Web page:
By Dylan Baddour
HOUSTON (AP) — Jaime Ramos worked picking ornamental ferns in Florida until he got ready to start a family. He took a higher-paying construction job, but then found himself frustrated by a transient labor force that learns as it goes.
“There are people who’ve been doing this for years and sometimes they don’t know they’re doing something the wrong way,” he said recently. “Just nobody ever taught them.”
Workers came and went. No one got benefits. There was barely opportunity for advancement. Ramos knew it was no place to build a future.
Then he got a call from a brother-in-law in Houston, who told him about one contractor, Marek Bros., that offered a training program and a real career path. So Ramos moved there and took advantage of Marek’s classes. Six years later, he’s a company foreman with a promising future in management.
Without training from Marek, Ramos said, “I’d be job-hopping like the other friends I have.”
Ramos is both an exception in the modern construction industry and exactly the kind of worker that local employers are struggling to cultivate amid a generations-long downturn in the skill and availability of construction labor.
“I’ve yet to run across anybody who doesn’t agree that the industry has a workforce problem,” said Chuck Gremillion, executive director of the Houston-based Construction Career Collaborative, or C3, which since 2009 has worked with contractors and project owners to improve their employment standards.
While local community colleges help prepare students entering the trades, C3 tries to rally contractors to work with the existing labor pool and make the industry more attractive.
That’s a tall task. C3 faces a complicated problem at the intersection of low wages, dangerous work, poor benefits, the scaling back of vocational courses in public schools and loss of craft training programs once offered by labor unions. Quickly fading are the days of career painters, bricklayers and drywall hangers.
C3 has taken aim at all of these factors, teaching safety protocol, enforcing good employment practices among its accredited contractors and focusing on craft training as part of a long-term solution.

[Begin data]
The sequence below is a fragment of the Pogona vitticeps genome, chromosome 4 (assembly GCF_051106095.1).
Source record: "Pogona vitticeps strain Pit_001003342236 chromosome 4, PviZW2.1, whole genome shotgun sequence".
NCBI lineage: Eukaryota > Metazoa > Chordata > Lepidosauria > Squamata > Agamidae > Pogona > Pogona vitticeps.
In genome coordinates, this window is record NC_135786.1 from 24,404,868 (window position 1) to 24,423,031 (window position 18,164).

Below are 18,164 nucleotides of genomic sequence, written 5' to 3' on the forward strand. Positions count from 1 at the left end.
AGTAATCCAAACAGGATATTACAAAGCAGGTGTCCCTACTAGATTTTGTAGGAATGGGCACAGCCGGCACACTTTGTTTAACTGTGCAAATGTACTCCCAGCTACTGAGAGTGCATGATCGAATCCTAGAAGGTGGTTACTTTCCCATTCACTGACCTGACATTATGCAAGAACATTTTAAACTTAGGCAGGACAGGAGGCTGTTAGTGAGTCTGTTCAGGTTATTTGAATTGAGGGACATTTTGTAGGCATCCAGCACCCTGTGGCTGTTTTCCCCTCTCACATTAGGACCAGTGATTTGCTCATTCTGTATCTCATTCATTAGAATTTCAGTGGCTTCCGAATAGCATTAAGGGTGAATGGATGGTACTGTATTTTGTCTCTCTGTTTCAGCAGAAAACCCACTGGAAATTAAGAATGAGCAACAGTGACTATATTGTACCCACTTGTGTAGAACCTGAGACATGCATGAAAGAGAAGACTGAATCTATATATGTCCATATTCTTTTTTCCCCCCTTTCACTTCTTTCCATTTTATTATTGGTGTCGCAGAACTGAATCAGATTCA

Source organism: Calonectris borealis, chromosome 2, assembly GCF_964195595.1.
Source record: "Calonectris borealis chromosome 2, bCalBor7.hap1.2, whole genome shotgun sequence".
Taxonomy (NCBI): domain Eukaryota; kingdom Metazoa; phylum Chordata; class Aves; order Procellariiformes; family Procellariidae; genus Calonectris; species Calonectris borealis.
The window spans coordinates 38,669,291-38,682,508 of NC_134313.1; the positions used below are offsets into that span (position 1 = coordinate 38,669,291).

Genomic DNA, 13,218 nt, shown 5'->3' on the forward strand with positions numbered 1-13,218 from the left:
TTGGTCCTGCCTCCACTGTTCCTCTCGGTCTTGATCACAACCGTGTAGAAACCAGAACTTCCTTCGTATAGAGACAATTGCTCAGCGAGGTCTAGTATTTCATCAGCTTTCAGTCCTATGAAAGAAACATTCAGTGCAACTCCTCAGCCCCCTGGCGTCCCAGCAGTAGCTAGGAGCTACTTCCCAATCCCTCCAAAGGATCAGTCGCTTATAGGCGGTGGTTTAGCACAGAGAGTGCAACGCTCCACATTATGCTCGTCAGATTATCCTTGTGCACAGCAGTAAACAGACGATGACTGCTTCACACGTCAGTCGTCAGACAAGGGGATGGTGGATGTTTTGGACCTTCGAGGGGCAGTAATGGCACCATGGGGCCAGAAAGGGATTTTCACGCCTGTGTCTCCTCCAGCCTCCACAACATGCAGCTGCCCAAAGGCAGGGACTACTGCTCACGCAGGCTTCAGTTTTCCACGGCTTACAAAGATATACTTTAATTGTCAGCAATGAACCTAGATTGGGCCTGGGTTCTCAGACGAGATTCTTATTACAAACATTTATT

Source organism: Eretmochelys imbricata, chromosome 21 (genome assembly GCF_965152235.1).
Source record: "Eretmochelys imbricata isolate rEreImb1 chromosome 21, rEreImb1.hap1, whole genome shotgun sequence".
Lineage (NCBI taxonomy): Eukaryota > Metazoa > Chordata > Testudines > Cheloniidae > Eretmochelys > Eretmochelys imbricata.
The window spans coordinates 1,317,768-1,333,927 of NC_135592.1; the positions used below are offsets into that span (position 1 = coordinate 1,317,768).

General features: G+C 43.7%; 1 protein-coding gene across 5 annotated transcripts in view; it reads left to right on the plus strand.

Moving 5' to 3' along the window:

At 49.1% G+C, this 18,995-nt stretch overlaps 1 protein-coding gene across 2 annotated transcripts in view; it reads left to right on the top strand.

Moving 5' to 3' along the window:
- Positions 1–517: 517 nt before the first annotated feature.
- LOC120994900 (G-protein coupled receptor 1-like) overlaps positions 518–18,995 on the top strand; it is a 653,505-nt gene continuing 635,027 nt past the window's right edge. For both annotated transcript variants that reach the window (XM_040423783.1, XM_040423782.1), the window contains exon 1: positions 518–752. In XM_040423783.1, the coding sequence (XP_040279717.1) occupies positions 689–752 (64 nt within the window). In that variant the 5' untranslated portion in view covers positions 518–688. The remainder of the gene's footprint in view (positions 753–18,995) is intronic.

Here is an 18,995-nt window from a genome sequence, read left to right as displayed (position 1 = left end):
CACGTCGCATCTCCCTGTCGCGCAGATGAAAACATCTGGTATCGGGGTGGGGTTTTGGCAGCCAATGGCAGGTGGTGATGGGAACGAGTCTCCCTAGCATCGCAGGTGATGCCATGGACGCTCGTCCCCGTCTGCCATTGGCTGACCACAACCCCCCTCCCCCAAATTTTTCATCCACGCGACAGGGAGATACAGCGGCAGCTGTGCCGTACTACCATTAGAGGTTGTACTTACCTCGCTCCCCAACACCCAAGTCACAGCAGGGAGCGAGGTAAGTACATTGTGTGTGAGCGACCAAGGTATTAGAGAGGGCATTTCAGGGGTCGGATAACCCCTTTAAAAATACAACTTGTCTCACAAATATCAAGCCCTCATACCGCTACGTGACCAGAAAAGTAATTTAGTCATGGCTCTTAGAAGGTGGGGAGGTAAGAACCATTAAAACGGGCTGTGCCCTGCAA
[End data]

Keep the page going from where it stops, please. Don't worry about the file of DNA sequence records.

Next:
“We’ve seen this decrease in the availability and the skill level of the workforce over many years,” said Katrina Kersch, chief operations officer for the National Center for Construction Education and Research in Alachua, Fla. “The lack of training is why we believe we’re in a workforce shortage.”
The problem is most acute in quickly growing regions with high labor demand, like Wisconsin and Minnesota. Large segments of the construction workforce operate as independent subcontractors drifting from sector to sector without the benefits of full employment, usually learning the craft with no formal training.
Lack of training also harms the bottom line. Research from 2014 from the Construction Industry Institute at the University of Texas found that if 1 percent of project costs were invested in workforce training, productivity rises 11 percent, injuries fall by 26 percent and the amount of work that must be redone falls by 23 percent.
“If there’s a limiting factor in Houston growing, it would be a skilled workforce,” said Jim Stevenson, Houston division president for McCarthy Building Cos., a contractor accredited by C3.
C3, which hired its first three paid staffers in 2014, now is working to bring on a “craft training champion” by month’s end to encourage and foster in-house training programs at contractors across Houston. As Gremillion tells it, the training problem began with the decline in union membership beginning in the 1980s. The unions, he said, traditionally offered craft training.
Nelson Lichtenstein, director of the Center for the Study of Work, Labor and Democracy at the University of California, Santa Barbara, said major employers’ long-standing focus on lowering wages also contributed to the current situation.
C3 shares office space with the local branch of the Associated General Contractors of America, which Lichtenstein said generations ago encouraged the use of non-union labor. The industry, he said, is “complaining about something they helped create.”
But unions aren’t totally dead. Particularly for trades like electricians, HVAC techs or plumbers that require state licenses, union training programs remain robust.
At the Plumbers Local Union 68 in north-central Houston, director of training Robert Cross spreads about three dozen textbooks across a conference room table — the material for the five-year program to become a certified journeyman plumber. Books range from basic safety to math to “Drawing Interpretation and Plan Reading.”
The union has 35 part-time instructors, 16 classrooms and computer labs with projector screens, and six shop areas stocked with pipe cutting and welding stations or mock-ups of hospital gas systems, refrigeration coils, an office tower mechanical closet and a bathroom plumbing system.
Local 68 has roughly 1,900 members, plus about 600 students who spend 246 classroom hours and 600 hours apprenticing for certified plumbers each year for five years. The program is funded through deductions from members’ wages, which are $44.34 per hour under union negotiation.
“These programs take a lot of energy, a lot of effort,” Cross said. “This is the type of school that C3 would like to see their contractors bring back for all their crafts.”